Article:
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Decatur Diary | March 22, 2014

Mopping Up: UDO Stormwater meeting Wed., March 26

Stormwater | Wednesday, March 26 | 7-9pm | Decatur City Hall

As the densest city in Georgia, Decatur’s all too familiar with the challenges presented by stormwater. Clearly, our ability to grow and develop is crucial to many of our long-term community goals — from aging-in-place, to broader diversity, to supporting our schools and services with sound economic strategies — but that doesn’t make the water go away.

Enter the currently-underway Unified Development Ordinance (UDO), which presents us a unique opportunity to refine our existing stormwater approach and inject it with greater flexibility and choice for city residents.

Here’s the basics on how stormwater regulation works: First, there are the minimum standards required by state and federal law. That’s the one-size-fits-all approach. Then, there’s the prospect of tailoring those mandated regulations to fit the realities of a particular place. That’s the approach Decatur has taken for many years.

Finally, there’s the option of going well beyond standard protocols and tailored solutions with stricter regulations targeting specific long-term outcomes. But this is a path city residents have repeatedly expressed they do not want to pursue.

Which leaves us with this: The UDO’s approach to stormwater will be neither less stringent than it currently is, nor more stringent. Instead, we’ll strive for smarter and easier.

Join us Wednesday, March 26, from 7-9pm at City Hall for the second of our UDO Drill-Down sessions. Members of the UDO engineering team will be on hand to present on Decatur’s stormwater challenges and how those challenges are currently managed. They’ll also have areas for community input on key unresolved questions associated with flexibility and choice:

  1. Trees. Trees aren’t currently recognized, at least in the code, for their ability to absorb water and contribute to stormwater reduction. This results in trees being periodically removed to allow for required stormwater retention systems, creating a scenario in which addressing one problem (retention) exacerbates another (tree canopy). Should the UDO rectify this?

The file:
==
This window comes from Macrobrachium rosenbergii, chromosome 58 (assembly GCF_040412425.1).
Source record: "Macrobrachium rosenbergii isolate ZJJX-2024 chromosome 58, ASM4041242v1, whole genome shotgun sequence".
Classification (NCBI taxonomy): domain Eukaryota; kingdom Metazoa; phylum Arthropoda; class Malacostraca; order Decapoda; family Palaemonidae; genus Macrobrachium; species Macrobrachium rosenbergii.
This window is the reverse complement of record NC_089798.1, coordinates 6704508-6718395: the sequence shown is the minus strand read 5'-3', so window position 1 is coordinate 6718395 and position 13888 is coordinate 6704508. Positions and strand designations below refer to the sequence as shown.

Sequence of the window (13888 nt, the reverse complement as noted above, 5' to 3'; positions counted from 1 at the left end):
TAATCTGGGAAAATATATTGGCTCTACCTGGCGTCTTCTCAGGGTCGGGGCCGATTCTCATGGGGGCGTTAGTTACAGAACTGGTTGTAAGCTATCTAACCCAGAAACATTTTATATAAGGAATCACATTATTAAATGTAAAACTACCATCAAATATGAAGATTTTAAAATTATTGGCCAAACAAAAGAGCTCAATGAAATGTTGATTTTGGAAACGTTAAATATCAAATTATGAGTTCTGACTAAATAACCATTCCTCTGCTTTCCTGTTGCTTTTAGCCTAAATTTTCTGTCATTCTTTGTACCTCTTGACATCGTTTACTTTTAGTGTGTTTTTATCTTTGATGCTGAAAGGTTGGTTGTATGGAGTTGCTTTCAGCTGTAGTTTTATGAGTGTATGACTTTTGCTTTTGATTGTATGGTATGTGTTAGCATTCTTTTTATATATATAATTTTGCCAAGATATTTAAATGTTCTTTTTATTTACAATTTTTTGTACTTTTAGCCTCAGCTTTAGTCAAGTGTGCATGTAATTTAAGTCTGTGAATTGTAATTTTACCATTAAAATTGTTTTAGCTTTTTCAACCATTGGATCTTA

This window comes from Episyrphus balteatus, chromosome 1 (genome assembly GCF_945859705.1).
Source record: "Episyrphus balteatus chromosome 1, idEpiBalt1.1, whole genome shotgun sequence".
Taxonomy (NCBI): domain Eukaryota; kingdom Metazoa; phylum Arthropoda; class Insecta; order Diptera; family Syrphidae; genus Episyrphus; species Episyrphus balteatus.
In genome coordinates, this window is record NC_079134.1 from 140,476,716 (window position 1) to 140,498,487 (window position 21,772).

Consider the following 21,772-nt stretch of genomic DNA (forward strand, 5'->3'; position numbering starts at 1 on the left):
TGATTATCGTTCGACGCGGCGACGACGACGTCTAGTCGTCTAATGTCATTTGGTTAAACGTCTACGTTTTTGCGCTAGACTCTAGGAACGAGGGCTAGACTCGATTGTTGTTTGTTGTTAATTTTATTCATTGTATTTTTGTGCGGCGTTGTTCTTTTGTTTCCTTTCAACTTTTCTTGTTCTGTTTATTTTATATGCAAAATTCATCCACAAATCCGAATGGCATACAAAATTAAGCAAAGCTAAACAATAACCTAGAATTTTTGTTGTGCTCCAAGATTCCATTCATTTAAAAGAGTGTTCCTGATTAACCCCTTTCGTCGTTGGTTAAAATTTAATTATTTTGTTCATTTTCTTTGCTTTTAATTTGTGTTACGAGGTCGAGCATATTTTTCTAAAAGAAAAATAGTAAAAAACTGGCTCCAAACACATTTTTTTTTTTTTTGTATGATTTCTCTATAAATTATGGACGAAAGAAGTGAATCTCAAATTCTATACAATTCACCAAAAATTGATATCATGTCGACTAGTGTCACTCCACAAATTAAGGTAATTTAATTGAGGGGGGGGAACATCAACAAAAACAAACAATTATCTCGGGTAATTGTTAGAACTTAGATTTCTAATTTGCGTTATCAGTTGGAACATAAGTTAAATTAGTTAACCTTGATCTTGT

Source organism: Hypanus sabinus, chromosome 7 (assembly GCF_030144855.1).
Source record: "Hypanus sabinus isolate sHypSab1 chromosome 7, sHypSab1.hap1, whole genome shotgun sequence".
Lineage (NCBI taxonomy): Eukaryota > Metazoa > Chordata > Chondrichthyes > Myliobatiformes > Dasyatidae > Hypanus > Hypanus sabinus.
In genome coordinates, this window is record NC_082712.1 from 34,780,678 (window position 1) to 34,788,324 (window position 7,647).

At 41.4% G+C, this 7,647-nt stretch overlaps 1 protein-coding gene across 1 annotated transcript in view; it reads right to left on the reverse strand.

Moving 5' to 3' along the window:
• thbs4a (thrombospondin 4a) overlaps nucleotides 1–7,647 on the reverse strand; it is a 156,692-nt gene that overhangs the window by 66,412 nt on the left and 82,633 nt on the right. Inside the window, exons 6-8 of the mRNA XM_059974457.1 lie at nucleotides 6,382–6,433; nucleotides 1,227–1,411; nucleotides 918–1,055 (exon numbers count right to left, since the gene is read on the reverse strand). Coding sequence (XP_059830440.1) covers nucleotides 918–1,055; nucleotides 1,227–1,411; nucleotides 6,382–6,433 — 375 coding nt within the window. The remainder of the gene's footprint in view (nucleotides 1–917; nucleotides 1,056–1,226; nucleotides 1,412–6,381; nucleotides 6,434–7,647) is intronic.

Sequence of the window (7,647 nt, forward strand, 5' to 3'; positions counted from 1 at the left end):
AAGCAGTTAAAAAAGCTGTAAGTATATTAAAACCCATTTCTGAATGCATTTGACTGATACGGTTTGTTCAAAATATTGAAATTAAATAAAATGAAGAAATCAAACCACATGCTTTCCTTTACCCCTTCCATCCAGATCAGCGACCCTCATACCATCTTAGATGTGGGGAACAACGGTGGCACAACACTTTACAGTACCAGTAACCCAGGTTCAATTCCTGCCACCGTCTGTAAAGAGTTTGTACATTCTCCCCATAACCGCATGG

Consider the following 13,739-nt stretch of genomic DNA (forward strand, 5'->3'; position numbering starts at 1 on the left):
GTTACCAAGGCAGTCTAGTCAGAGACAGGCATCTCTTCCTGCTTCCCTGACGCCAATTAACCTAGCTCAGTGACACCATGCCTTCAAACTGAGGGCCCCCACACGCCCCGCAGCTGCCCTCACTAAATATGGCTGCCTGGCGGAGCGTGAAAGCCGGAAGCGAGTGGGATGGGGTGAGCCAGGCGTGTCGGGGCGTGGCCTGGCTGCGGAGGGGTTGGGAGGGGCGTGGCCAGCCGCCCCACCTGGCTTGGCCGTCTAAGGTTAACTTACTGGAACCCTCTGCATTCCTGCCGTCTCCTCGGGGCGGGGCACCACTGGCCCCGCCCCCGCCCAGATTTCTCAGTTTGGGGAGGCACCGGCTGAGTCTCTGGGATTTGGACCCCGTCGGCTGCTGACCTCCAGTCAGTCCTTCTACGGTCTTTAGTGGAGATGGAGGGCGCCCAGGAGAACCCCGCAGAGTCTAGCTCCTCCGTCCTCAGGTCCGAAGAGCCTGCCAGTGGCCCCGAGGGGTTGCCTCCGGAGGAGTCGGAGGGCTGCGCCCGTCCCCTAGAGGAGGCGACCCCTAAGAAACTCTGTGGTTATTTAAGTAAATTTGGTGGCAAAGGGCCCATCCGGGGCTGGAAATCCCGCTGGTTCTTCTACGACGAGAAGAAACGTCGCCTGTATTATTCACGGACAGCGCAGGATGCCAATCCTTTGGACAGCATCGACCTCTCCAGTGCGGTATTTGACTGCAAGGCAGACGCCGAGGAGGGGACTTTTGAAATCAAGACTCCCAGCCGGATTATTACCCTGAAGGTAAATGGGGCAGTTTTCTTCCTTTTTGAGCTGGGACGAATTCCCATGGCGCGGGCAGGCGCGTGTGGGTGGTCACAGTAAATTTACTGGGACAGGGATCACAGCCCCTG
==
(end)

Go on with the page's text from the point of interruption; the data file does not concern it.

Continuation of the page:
2. Green Infrastructure. A variety of low-impact, lower cost, green interventions — such as permeable concrete, grass-paving systems, rain gardens and cisterns — have reached the point where they’re now proven and recognized within state ordinances. Should Decatur add these approaches to its list of choices in how homeowners can meet requirements? Which green approaches do you prefer? Is there anything we haven’t thought of?

If you’ve got ideas or concerns about how our stormwater regulations can become smarter and easier, this is your opportunity to drill down. Please make time to join us.


Weigh In | Your Ideas Matter
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  1. Chris Billingsley says

    As I recall from attending previous commission meetings, the storm water fee/tax is collected from every property owner and business in Decatur. I believe the fund, now maybe millions of dollars, is “saved for a rainy day”. This is not a good use of the people’s money. I suggest that a discussion take place of a more prudent use of the storm water fee. We do not need any additional layers of storm water rules, whether it be tree or other green regulations. The money should be spend for a specific purpose designed by the city manager and approved by the commission on a yearly (?) basis or refunded to the taxpayers.
    But this is just my opinion. I’m sure the usual cheerleaders for bigger and more expansive/expensive local government will dominate the meeting. Oh well. Not sure if I can make it. American Idle is on and I can’t miss that!

    • Thanks, Chris. Your concerns are very consistent with what came out of the 2010 Strategic Plan process. That is, how stormwater impacts can be handled has evolved quite a bit since Decatur’s regulations were crafted. Property owners have pushed for more options — often those that cost less and require less infrastructure — to meet our broader goals of keeping stormwater from flooding everyone out. This session will explore ways to lessen individual burdens through more creative and innovative water management. Hope to see you!

  2. I believe that the stormwater code – specifically Chapter 42, Article V (Post Development Stormwater Management for
    New Development and Redevelopment) – should be revisited. It is my understanding that even if a homeowner has less than 40% impervious coverage they are still required to address stormwater retention issues (with a detention pond in their yard) if their lot has over 4,058 of feet of impervious landscape/etc. I have lived in two houses with larger lots in the City of Decatur and I believe that this penalizes large lot owners in the City. I agree that water management/control is very important but I think the City should consider making this a gradual scale rather than absolute # (i.e. 4,058 sq. feet).

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